icare’s return to work rate, which points to the speed at which injured workers get healthy and back to work, has fallen according to both SIRA data and icare data, although the degree varies. A major problem is that the definition of return to work differs between SIRA and icare.

SIRA has had concerns about whether injured workers were getting the right level of early support to assist in recovery, and whether premiums were being administered in a compliant, transparent and consistent way.

An overview of the executive summary

 

In 2015 NSW WorkCover was replaced by:

  1. State Insurance Regulatory Authority (SIRA) –a new independent regulator of NSW insurance schemes (worker compensation, home building compensation and compulsory third party). SIRA was to oversee the Notional Insurer.
  2. b) Insurance & Care NSW (icare) –an insurance and care service Icare is the responsible entity for the NI.
  3. c) SafeWork NSW –an independent workplace safety regulator.

 

SIRA has had limited ability to enforce guidelines and standards or direct icare.

Icare  implemented an ambitious model based on principles of triage, injured worker empowerment and straight through processing in January 2018. There is now one insurance agent for all new claims (EML).

 

The ambition of the model was matched by the ambition of the timeframe for implementation and the control by icare over EML. This has caused substantial confusion within the market and employers in particular, have complained about the lack of involvement in return to work (RTW) plans and claims verification. The new claims model has led to a significant deterioration in the performance of the NI, through poorer return to work rates, underwriting losses, no competition and therefore, concentration of risk.

 

The primary driver for the decline is the implementation and operation of the new claims model implemented by icare. icare has implemented a number of improvements to improve the performance of the NI. They have not reversed the decline.

 

The reviewer noted that an icare Board report shows that 46% of the NI’s claims are non-compliant with the legislation, and that icare considers this non-compliance as a lower order risk. This approach to compliance seems to indicate an absence of concern with regulatory matters.

Concerns were expressed in the submissions about lack of information about premiums, including reasons for marked increases, delayed or no response to queries and a call centre dealing with initial claims contributing to further delays, lack of proactive case management, inconsistent approach and errors, as well as lost paperwork. The outcome of this approach is seen as promoting reactive case management, poor communications and a lack of accountability.

Concerns were expressed about relevant case manager experience and skill levels,as well as a lack of understanding of workers compensation legislation/operations. Inappropriate hiring, inexperience and high staff turnover were all raised as issues. Positive comments were made about the motivations and attitudes of some individual staff

High caseload volume and inadequate resourcing were mentioned as adversely effecting the operation of the scheme. These issues were often connected with other issues of claims model design, communication, delays and RTW outcomes.

The single issue raised most commonly across claims submissions related to communication. The quality, frequency and clarity of communication from the NI and its agents was consistently seen by all stakeholders as an issue to be addressed. These communication issues were viewed as leading to delays, confusion, worse outcomes and increased frustration between participants.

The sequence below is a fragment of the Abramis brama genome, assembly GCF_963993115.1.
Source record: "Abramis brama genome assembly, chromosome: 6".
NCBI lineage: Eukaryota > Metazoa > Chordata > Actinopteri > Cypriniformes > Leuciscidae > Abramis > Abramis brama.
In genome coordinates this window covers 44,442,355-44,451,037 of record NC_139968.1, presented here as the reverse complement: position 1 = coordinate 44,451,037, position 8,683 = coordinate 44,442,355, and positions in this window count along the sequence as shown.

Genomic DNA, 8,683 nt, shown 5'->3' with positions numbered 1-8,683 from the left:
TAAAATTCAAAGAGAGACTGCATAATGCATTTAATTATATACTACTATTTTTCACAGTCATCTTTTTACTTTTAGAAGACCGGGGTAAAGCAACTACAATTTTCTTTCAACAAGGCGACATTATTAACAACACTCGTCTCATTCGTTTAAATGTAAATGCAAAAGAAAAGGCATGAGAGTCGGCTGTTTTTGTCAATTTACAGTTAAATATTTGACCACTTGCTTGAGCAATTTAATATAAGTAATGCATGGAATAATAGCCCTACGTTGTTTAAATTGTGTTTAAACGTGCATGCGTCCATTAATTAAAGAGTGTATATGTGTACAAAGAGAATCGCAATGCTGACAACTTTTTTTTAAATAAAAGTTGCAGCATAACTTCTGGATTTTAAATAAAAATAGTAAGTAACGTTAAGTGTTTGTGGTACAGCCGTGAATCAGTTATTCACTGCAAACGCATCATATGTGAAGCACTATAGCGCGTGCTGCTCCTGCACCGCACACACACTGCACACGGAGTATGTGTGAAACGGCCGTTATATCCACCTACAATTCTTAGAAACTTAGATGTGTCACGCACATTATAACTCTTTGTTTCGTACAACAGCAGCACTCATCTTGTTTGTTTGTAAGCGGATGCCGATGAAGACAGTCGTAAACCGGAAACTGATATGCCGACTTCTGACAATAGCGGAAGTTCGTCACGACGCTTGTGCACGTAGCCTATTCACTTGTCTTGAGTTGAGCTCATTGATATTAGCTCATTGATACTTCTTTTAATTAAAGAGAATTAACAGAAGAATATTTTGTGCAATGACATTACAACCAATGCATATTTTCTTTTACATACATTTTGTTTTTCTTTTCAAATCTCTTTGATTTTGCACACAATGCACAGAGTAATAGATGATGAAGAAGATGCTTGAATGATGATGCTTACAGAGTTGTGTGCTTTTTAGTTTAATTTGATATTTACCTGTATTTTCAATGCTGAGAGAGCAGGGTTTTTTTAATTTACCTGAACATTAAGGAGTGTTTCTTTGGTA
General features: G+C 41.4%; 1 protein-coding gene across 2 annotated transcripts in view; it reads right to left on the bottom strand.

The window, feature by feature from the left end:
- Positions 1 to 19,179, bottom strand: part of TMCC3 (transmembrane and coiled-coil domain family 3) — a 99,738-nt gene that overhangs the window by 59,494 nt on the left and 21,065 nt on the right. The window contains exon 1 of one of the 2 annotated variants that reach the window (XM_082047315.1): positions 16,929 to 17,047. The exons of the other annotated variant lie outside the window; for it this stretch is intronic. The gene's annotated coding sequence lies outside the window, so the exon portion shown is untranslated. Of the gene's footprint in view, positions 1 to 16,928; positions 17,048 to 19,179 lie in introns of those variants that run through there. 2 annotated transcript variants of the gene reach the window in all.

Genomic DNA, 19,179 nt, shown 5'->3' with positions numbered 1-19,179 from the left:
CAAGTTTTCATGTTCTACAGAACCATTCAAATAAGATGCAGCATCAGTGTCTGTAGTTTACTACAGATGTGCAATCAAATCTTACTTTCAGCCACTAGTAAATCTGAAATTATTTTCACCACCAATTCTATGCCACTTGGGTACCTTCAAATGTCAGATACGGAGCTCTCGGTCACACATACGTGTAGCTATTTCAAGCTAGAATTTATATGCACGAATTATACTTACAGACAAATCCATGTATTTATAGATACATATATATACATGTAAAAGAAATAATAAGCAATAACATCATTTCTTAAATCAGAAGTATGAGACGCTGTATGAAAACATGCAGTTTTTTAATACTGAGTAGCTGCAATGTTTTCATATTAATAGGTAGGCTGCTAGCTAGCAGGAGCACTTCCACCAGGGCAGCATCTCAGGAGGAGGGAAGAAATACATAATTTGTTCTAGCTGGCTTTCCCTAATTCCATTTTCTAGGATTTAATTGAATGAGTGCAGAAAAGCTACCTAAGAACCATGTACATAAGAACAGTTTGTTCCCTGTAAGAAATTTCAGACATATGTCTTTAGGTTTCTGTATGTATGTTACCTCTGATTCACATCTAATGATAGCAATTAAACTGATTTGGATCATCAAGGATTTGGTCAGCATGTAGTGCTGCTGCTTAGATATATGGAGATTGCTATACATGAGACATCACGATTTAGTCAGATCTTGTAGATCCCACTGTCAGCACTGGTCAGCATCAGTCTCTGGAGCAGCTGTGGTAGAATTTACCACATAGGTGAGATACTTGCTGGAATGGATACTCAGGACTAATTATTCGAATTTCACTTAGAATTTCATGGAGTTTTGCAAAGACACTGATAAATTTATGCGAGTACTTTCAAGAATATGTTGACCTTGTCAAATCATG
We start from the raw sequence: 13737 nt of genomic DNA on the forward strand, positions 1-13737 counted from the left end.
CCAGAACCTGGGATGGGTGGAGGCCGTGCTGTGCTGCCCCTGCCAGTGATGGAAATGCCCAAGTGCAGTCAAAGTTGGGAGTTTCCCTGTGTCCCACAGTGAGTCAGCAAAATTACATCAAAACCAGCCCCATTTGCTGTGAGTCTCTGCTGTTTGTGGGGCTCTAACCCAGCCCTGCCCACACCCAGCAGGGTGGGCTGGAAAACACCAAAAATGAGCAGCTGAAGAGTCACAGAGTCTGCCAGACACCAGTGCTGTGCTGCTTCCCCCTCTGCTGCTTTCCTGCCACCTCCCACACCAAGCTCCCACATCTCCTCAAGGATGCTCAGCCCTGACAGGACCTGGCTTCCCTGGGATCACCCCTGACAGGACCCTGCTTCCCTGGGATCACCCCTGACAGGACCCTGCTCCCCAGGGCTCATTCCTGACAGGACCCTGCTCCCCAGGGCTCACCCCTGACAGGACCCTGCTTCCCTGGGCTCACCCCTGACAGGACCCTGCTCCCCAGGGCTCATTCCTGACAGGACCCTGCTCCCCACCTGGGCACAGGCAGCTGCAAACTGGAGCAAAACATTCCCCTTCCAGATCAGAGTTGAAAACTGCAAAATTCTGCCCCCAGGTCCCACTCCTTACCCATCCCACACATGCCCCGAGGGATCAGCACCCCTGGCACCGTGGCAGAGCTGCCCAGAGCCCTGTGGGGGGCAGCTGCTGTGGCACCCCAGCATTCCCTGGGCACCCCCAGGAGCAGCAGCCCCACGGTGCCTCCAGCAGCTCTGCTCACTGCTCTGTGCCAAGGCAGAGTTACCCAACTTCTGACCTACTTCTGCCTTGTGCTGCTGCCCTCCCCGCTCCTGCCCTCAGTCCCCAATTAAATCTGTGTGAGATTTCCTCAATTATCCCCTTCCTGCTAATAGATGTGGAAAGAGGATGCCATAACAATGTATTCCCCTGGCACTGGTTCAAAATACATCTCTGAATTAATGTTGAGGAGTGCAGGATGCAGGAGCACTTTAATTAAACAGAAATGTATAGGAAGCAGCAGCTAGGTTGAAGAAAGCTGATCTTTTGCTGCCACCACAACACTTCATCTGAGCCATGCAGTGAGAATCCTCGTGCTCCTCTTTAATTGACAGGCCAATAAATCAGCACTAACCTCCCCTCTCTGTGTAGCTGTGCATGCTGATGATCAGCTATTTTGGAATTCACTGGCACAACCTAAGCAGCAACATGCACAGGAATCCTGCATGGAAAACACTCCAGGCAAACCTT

Submissions specifically mentioned experiencing delays in obtaining approval and delaying required or agreed treatment.

The 2019 NI RTW rate has deteriorated to 84% from 93% in 2018 and 96% in 2016.This rate measures the percentage of injured workers who report having returned to work at any time.

The current NI RTW rate measured by a survey has reduced to 73% 83% in the 2018 NI RTWSurvey.

Many complained about the shift to the single scheme agent and the loss of choice and competition within the scheme. This had caused a deterioration in claims management as well as a depletion of the broader pool of experience of claims managers in the NSW workers compensation system.

The Medical Support Panel was thought to be completely unnecessary, creating more delays… The MSP process required multiple levels of internal review at EML, unacceptable MSP responses and further delays which effected the worker’s recovery and the employer’s premium.’

The review did not cover matters around medical treatment in any detail because the pre-eminent concerns raised were about delays to treatment caused by poor claims management. There were some concerns expressed about lack of choice and independent medical examiners, but this was regarded as a result of poor execution rather than an inherent problem with the new claims model.

 

 

 

 

 

Comments on the Productivity Commission draft report on mental health and well being

November 5, 2019

The draft report from the Productivity Commission is a comprehensive overview of mental health issues in Australia. I have selected some  sections relevant to civil psychiatry. However first a few general comments.

  1. The term Mental Health is taken as a whole, collapsing categories of people ranging from those feeling distressed because of environmental stressors, eg adjustment disorders, to people with serious mental illness. The following quote illustrates the confusion: